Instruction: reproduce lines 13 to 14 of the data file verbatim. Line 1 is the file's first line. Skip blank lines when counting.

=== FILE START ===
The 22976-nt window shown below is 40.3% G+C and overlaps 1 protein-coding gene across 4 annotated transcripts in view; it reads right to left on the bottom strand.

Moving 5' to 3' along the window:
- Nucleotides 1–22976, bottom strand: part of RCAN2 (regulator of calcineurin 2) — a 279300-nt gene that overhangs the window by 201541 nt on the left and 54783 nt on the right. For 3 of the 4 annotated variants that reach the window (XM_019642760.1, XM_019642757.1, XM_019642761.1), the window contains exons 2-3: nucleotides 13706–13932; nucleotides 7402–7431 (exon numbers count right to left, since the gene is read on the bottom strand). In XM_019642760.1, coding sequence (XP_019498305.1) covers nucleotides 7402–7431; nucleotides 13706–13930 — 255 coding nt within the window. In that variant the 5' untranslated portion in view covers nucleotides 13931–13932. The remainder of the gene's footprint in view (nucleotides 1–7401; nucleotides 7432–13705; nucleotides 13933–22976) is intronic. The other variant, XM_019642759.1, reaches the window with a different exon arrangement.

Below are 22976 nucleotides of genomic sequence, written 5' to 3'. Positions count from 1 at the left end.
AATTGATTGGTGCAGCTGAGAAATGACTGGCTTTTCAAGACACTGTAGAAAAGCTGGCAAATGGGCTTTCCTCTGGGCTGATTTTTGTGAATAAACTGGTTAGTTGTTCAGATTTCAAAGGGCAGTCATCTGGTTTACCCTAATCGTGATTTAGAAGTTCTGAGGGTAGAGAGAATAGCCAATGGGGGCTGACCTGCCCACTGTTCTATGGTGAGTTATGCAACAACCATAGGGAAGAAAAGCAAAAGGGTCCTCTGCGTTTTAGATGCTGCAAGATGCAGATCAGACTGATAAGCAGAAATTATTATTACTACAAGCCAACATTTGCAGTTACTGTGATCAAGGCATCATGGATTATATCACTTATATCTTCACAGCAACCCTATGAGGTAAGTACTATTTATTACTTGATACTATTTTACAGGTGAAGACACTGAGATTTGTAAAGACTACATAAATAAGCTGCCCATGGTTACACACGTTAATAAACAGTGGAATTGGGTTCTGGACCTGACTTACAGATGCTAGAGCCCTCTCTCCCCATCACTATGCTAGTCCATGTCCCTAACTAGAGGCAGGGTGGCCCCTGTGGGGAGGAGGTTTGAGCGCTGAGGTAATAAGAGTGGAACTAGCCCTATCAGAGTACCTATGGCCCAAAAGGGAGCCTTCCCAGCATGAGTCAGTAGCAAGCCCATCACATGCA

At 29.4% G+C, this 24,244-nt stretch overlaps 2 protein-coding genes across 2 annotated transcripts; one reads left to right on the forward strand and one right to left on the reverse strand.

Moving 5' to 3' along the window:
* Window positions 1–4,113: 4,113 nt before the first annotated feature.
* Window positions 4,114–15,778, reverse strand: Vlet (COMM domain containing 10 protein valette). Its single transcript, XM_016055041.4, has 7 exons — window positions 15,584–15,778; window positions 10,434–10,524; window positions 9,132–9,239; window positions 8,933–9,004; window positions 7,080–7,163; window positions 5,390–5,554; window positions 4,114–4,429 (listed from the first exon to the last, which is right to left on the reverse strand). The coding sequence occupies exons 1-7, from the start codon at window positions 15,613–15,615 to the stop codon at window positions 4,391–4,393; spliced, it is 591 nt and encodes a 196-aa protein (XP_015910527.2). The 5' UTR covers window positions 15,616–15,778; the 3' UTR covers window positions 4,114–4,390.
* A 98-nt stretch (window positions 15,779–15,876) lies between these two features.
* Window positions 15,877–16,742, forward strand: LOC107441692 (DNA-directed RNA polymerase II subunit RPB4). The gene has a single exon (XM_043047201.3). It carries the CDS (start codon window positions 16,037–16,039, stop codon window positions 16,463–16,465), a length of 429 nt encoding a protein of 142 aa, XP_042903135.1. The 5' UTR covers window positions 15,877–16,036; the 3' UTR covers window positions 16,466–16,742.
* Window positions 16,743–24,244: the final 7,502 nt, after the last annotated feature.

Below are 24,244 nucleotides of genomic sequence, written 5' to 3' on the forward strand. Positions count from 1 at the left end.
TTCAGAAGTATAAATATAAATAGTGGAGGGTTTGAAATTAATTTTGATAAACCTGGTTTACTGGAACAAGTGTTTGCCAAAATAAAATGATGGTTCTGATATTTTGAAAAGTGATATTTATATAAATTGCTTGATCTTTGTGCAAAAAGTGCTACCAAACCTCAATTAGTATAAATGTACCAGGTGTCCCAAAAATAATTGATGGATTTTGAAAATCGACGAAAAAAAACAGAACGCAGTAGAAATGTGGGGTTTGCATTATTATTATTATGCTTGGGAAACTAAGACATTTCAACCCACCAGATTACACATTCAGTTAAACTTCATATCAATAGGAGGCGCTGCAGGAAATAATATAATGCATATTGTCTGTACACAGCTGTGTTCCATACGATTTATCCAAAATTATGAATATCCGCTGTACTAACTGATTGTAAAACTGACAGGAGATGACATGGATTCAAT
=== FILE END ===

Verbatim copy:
Below are 24,244 nucleotides of genomic sequence, written 5' to 3' on the forward strand. Positions count from 1 at the left end.
TTCAGAAGTATAAATATAAATAGTGGAGGGTTTGAAATTAATTTTGATAAACCTGGTTTACTGGAACAAGTGTTTGCCAAAATAAAATGATGGTTCTGATATTTTGAAAAGTGATATTTATATAAATTGCTTGATCTTTGTGCAAAAAGTGCTACCAAACCTCAATTAGTATAAATGTACCAGGTGTCCCAAAAATAATTGATGGATTTTGAAAATCGACGAAAAAAAACAGAACGCAGTAGAAATGTGGGGTTTGCATTATTATTATTATGCTTGGGAAACTAAGACATTTCAACCCACCAGATTACACATTCAGTTAAACTTCATATCAATAGGAGGCGCTGCAGGAAATAATATAATGCATATTGTCTGTACACAGCTGTGTTCCATACGATTTATCCAAAATTATGAATATCCGCTGTACTAACTGATTGTAAAACTGACAGGAGATGACATGGATTCAAT